|Publication number||US4542677 A|
|Application number||US 06/622,966|
|Publication date||Sep 24, 1985|
|Filing date||Jun 21, 1984|
|Priority date||Jun 21, 1984|
|Publication number||06622966, 622966, US 4542677 A, US 4542677A, US-A-4542677, US4542677 A, US4542677A|
|Inventors||Richard J. Lee|
|Original Assignee||Lee Richard J|
|Export Citation||BiBTeX, EndNote, RefMan|
|Patent Citations (12), Referenced by (30), Classifications (6), Legal Events (3)|
|External Links: USPTO, USPTO Assignment, Espacenet|
The invention pertains to a device for inserting primers in rifle and pistol ammunition cartridges using a standard upright loading press and standard shell holders.
Conventional press mounted priming tools have a tube filled with primers that are fed by gravity, one at a time, to a primer arm and then pushed into the cartridge. This creates an undue risk to the operator because all primers stacked within a tube are likely to explode if a single one is accidentally detonated. The consequences are self evident. Besides being unsafe, when the primers are stacked in a tube, they must be loaded into the tube one at a time. This is a slow process.
When large numbers of primers are inserted in cartridges, small quantities of priming propellant tend to dust off and accumulate in some parts of the press. In prior art reloading presses, this accumulation of explosive material presents a hazard, not so much in itself, but as an igniter for primers that are nearby.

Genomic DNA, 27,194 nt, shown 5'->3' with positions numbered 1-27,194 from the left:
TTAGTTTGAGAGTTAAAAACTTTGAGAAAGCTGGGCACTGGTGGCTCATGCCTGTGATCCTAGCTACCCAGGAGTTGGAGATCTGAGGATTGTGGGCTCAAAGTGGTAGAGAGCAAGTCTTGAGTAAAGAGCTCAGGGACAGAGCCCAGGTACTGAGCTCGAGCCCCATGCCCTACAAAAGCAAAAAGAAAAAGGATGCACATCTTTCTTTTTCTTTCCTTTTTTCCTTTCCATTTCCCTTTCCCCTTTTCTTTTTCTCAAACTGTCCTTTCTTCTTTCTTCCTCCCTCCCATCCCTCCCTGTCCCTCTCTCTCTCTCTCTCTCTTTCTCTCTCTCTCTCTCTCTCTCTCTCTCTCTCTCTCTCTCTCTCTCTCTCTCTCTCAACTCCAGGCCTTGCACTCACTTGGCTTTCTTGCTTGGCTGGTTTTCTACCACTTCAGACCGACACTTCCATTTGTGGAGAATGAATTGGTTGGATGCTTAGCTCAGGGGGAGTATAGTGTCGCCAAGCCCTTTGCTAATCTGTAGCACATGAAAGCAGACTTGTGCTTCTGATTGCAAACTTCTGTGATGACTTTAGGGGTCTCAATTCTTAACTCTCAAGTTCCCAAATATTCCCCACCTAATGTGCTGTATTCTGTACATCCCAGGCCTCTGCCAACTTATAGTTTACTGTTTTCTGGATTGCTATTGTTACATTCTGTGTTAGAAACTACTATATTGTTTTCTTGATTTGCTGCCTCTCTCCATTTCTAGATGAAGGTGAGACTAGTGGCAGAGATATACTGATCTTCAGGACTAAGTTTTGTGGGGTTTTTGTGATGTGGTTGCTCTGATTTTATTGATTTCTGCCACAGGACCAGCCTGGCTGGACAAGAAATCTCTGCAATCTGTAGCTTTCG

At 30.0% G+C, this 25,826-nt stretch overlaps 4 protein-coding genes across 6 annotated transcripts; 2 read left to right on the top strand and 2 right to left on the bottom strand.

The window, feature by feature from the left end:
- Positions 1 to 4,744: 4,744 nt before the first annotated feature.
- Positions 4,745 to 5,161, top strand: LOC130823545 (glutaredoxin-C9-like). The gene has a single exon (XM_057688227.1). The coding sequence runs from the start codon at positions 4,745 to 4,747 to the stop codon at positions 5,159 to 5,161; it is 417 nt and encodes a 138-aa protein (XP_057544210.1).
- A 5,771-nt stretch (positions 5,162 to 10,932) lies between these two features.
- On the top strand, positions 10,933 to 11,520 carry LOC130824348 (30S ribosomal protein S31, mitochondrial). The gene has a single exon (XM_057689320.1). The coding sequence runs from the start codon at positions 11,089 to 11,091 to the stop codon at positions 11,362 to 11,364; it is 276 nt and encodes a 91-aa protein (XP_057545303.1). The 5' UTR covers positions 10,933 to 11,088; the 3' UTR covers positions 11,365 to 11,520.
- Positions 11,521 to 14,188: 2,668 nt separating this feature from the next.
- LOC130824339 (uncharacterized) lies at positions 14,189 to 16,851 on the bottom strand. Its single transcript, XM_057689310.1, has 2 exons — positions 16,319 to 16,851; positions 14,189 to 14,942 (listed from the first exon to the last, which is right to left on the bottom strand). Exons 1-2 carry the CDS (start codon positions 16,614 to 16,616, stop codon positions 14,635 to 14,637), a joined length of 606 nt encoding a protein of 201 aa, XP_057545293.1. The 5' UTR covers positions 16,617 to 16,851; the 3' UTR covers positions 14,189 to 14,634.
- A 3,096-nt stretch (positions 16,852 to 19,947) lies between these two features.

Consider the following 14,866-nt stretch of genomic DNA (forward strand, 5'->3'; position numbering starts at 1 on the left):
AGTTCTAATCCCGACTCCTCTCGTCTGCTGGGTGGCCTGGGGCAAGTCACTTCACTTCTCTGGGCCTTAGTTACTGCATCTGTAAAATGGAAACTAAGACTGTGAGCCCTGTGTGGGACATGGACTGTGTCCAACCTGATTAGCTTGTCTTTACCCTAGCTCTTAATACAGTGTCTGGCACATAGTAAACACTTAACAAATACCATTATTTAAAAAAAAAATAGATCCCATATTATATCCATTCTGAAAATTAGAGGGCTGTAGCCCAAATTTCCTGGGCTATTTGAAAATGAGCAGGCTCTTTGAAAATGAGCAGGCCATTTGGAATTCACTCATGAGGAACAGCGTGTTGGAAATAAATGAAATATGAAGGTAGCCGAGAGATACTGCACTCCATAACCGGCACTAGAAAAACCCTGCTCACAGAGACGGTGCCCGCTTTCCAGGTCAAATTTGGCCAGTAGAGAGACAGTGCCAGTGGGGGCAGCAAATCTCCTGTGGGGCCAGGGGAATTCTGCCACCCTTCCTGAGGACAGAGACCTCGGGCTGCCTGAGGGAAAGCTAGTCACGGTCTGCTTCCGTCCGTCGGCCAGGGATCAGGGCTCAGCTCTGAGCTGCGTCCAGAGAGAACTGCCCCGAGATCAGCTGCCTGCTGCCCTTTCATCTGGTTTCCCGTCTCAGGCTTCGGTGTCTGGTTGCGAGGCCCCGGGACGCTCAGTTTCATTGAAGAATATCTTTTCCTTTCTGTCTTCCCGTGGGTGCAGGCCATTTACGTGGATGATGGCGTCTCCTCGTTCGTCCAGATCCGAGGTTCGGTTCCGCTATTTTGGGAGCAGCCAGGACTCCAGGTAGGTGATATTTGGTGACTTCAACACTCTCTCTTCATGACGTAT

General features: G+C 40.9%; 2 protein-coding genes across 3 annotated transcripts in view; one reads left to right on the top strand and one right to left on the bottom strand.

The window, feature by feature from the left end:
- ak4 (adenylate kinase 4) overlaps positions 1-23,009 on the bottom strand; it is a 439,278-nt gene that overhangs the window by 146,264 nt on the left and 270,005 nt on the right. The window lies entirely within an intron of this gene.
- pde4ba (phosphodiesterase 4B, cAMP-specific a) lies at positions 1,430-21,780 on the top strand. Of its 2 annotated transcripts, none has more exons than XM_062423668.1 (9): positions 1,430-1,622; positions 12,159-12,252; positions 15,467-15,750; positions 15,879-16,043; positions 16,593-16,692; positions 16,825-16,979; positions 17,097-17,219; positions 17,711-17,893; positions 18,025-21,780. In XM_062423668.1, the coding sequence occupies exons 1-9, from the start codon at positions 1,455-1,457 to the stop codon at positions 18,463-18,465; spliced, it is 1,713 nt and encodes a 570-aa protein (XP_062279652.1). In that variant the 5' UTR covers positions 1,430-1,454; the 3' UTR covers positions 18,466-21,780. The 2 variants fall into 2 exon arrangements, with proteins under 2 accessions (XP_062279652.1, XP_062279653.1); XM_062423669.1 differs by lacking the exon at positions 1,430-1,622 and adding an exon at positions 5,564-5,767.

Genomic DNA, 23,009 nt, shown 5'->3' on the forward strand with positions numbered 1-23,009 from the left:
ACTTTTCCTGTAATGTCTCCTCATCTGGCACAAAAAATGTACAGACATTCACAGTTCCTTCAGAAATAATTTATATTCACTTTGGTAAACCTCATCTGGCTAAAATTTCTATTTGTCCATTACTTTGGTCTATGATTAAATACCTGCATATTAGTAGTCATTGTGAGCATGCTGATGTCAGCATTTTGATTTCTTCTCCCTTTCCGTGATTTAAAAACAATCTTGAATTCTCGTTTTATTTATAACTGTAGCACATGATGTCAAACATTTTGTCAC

In prior art ammunition cartridge reloading presses, the cartridge holders had to be of special design in order to provide guidance for the primers so they are aligned with the hole in the cartridge head to thereby, hopefully, avoid crushing of a live primer and accidental detonation.
In accordance with the invention, a primer insertion device is provided which avoids the use of a tube that has only end openings for containing the primers and, instead, provides an open-sided or pressure relieving channel for conveying the primers. Hence, if there should be accidental detonation of one primer the explosive force will be relieved without detonating other primers.
The new primer insertion device also provides for letting the propellant dust to sift out of the device. This is accomplished by using a round primer punch or drive pin and letting it pass through a hexagon-shaped hole to provide clearance for the primer dust. The primer punch is moved off of its seat with each primer insertion cycle so the dust can pass completely through the device instead of accumulating near the primers.
Another feature of the new primer insertion device is that it allows use of standard cartridge holders that are adaptable to a variety of different reloading press models. Thus, in accordance with the invention, no special guide means are needed for directing or guiding primers through the cartridge holder. A related feature is that in the new device, the primers are always accurately positioned on the end of the primer punch and they stay centrally located throughout the punch stroke so that the primers are seated accurately in the head of the cartridge every time.